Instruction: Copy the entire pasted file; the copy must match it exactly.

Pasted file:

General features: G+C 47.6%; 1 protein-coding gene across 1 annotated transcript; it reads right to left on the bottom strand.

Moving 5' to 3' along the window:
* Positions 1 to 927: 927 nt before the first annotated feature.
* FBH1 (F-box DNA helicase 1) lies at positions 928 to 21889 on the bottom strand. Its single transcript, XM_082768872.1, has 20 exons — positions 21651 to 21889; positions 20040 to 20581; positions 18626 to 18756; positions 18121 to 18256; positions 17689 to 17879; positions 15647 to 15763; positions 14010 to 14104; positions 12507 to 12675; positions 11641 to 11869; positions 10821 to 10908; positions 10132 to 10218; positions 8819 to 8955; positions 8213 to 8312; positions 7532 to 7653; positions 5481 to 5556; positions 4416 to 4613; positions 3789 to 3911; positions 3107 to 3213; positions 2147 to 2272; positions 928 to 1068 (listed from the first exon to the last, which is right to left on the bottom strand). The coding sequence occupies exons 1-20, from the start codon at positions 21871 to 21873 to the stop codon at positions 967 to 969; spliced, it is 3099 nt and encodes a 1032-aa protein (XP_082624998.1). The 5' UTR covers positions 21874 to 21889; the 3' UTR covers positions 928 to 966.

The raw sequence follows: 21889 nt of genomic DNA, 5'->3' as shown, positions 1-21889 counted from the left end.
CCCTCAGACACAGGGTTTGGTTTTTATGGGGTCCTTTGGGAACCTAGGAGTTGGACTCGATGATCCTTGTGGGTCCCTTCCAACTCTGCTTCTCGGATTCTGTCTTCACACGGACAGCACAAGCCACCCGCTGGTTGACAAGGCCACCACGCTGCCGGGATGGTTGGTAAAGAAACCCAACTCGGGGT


General features: G+C 47.6%; 1 protein-coding gene across 1 annotated transcript; it reads right to left on the bottom strand.

Moving 5' to 3' along the window:
* Positions 1 to 927: 927 nt before the first annotated feature.
* FBH1 (F-box DNA helicase 1) lies at positions 928 to 21889 on the bottom strand. Its single transcript, XM_082768872.1, has 20 exons — positions 21651 to 21889; positions 20040 to 20581; positions 18626 to 18756; positions 18121 to 18256; positions 17689 to 17879; positions 15647 to 15763; positions 14010 to 14104; positions 12507 to 12675; positions 11641 to 11869; positions 10821 to 10908; positions 10132 to 10218; positions 8819 to 8955; positions 8213 to 8312; positions 7532 to 7653; positions 5481 to 5556; positions 4416 to 4613; positions 3789 to 3911; positions 3107 to 3213; positions 2147 to 2272; positions 928 to 1068 (listed from the first exon to the last, which is right to left on the bottom strand). The coding sequence occupies exons 1-20, from the start codon at positions 21871 to 21873 to the stop codon at positions 967 to 969; spliced, it is 3099 nt and encodes a 1032-aa protein (XP_082624998.1). The 5' UTR covers positions 21874 to 21889; the 3' UTR covers positions 928 to 966.

The raw sequence follows: 21889 nt of genomic DNA, 5'->3' as shown, positions 1-21889 counted from the left end.
CCCTCAGACACAGGGTTTGGTTTTTATGGGGTCCTTTGGGAACCTAGGAGTTGGACTCGATGATCCTTGTGGGTCCCTTCCAACTCTGCTTCTCGGATTCTGTCTTCACACGGACAGCACAAGCCACCCGCTGGTTGACAAGGCCACCACGCTGCCGGGATGGTTGGTAAAGAAACCCAACTCGGGGT